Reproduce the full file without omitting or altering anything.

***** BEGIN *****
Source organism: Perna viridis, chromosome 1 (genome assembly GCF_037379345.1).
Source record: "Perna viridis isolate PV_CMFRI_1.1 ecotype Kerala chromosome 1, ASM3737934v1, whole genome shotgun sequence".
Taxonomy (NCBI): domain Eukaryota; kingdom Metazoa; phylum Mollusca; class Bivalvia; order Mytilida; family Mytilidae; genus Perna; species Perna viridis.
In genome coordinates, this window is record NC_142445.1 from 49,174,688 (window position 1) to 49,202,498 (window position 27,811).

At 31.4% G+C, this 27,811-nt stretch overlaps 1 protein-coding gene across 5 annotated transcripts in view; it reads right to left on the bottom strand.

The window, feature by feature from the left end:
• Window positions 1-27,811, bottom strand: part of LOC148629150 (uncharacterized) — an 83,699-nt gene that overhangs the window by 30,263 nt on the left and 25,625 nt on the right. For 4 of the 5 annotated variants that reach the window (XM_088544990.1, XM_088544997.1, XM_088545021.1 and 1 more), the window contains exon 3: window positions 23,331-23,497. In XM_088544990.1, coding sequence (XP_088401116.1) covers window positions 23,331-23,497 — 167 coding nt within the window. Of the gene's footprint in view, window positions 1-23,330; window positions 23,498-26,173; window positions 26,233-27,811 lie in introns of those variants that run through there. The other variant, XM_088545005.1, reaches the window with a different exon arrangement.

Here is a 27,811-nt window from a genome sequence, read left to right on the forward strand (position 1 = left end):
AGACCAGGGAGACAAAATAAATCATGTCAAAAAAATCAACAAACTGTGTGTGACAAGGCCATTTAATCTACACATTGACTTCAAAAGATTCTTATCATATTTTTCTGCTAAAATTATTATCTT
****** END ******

Source organism: Perna viridis, chromosome 1 (genome assembly GCF_037379345.1).
Source record: "Perna viridis isolate PV_CMFRI_1.1 ecotype Kerala chromosome 1, ASM3737934v1, whole genome shotgun sequence".
Taxonomy (NCBI): domain Eukaryota; kingdom Metazoa; phylum Mollusca; class Bivalvia; order Mytilida; family Mytilidae; genus Perna; species Perna viridis.
In genome coordinates, this window is record NC_142445.1 from 49,174,688 (window position 1) to 49,202,498 (window position 27,811).

At 31.4% G+C, this 27,811-nt stretch overlaps 1 protein-coding gene across 5 annotated transcripts in view; it reads right to left on the bottom strand.

The window, feature by feature from the left end:
• Window positions 1-27,811, bottom strand: part of LOC148629150 (uncharacterized) — an 83,699-nt gene that overhangs the window by 30,263 nt on the left and 25,625 nt on the right. For 4 of the 5 annotated variants that reach the window (XM_088544990.1, XM_088544997.1, XM_088545021.1 and 1 more), the window contains exon 3: window positions 23,331-23,497. In XM_088544990.1, coding sequence (XP_088401116.1) covers window positions 23,331-23,497 — 167 coding nt within the window. Of the gene's footprint in view, window positions 1-23,330; window positions 23,498-26,173; window positions 26,233-27,811 lie in introns of those variants that run through there. The other variant, XM_088545005.1, reaches the window with a different exon arrangement.

Here is a 27,811-nt window from a genome sequence, read left to right on the forward strand (position 1 = left end):
AGACCAGGGAGACAAAATAAATCATGTCAAAAAAATCAACAAACTGTGTGTGACAAGGCCATTTAATCTACACATTGACTTCAAAAGATTCTTATCATATTTTTCTGCTAAAATTATTATCTT